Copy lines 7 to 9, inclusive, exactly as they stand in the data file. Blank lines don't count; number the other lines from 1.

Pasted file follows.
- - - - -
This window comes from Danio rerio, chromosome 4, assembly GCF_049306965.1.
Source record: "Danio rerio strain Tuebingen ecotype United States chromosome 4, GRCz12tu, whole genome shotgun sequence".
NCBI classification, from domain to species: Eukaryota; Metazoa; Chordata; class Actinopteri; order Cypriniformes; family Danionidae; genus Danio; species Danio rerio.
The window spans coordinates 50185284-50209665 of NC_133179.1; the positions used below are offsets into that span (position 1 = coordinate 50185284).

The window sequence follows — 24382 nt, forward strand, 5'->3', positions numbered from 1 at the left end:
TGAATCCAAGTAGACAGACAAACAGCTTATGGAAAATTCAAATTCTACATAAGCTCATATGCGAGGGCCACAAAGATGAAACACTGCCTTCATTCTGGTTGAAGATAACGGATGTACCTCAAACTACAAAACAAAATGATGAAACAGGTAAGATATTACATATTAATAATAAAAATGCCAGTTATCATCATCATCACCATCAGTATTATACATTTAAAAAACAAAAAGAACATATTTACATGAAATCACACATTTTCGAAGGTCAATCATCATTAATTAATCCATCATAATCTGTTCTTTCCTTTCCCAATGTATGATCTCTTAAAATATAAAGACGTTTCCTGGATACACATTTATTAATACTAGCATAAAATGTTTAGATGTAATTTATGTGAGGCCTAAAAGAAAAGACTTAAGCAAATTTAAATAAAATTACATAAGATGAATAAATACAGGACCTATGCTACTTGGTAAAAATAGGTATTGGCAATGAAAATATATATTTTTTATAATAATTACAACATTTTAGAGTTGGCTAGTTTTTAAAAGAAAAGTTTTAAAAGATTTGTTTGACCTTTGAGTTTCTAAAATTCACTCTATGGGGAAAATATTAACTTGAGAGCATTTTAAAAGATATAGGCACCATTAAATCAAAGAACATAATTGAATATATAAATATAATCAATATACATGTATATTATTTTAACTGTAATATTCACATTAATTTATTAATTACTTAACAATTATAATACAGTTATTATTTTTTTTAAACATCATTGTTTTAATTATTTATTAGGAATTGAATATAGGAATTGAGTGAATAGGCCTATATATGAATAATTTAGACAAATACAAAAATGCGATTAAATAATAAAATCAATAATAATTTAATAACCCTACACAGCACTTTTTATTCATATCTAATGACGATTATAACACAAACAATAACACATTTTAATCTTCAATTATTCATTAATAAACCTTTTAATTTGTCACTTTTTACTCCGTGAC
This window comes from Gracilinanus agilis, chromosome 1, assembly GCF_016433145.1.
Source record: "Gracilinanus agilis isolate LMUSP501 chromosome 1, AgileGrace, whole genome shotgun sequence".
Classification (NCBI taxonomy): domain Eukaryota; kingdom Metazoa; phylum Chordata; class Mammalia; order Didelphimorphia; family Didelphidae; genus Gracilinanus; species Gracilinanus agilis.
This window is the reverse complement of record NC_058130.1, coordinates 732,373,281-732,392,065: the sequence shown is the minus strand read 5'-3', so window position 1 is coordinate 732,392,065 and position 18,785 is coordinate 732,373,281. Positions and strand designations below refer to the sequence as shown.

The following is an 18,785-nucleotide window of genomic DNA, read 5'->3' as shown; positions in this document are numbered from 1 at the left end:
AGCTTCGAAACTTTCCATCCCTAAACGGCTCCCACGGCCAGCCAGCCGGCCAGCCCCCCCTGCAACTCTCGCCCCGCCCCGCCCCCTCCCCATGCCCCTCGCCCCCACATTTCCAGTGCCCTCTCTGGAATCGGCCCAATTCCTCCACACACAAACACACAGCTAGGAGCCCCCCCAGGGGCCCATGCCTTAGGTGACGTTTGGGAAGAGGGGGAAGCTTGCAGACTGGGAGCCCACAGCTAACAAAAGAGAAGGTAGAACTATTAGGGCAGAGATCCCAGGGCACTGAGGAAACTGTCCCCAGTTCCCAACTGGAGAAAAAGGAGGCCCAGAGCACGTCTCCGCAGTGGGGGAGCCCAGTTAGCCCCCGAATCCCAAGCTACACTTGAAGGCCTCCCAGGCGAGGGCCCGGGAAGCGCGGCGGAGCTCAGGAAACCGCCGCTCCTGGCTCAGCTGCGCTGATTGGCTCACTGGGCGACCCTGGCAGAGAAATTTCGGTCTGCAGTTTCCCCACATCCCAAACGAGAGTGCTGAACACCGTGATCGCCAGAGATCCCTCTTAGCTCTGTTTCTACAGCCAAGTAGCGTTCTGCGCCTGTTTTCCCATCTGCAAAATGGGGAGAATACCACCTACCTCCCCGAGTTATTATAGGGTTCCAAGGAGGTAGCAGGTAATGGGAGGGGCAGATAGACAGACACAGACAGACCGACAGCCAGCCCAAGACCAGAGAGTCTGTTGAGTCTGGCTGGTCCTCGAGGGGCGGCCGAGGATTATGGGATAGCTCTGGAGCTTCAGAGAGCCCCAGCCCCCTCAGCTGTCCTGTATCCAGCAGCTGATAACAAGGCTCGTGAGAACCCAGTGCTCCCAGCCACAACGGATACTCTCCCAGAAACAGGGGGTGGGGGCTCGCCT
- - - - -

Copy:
This window comes from Gracilinanus agilis, chromosome 1, assembly GCF_016433145.1.
Source record: "Gracilinanus agilis isolate LMUSP501 chromosome 1, AgileGrace, whole genome shotgun sequence".
Classification (NCBI taxonomy): domain Eukaryota; kingdom Metazoa; phylum Chordata; class Mammalia; order Didelphimorphia; family Didelphidae; genus Gracilinanus; species Gracilinanus agilis.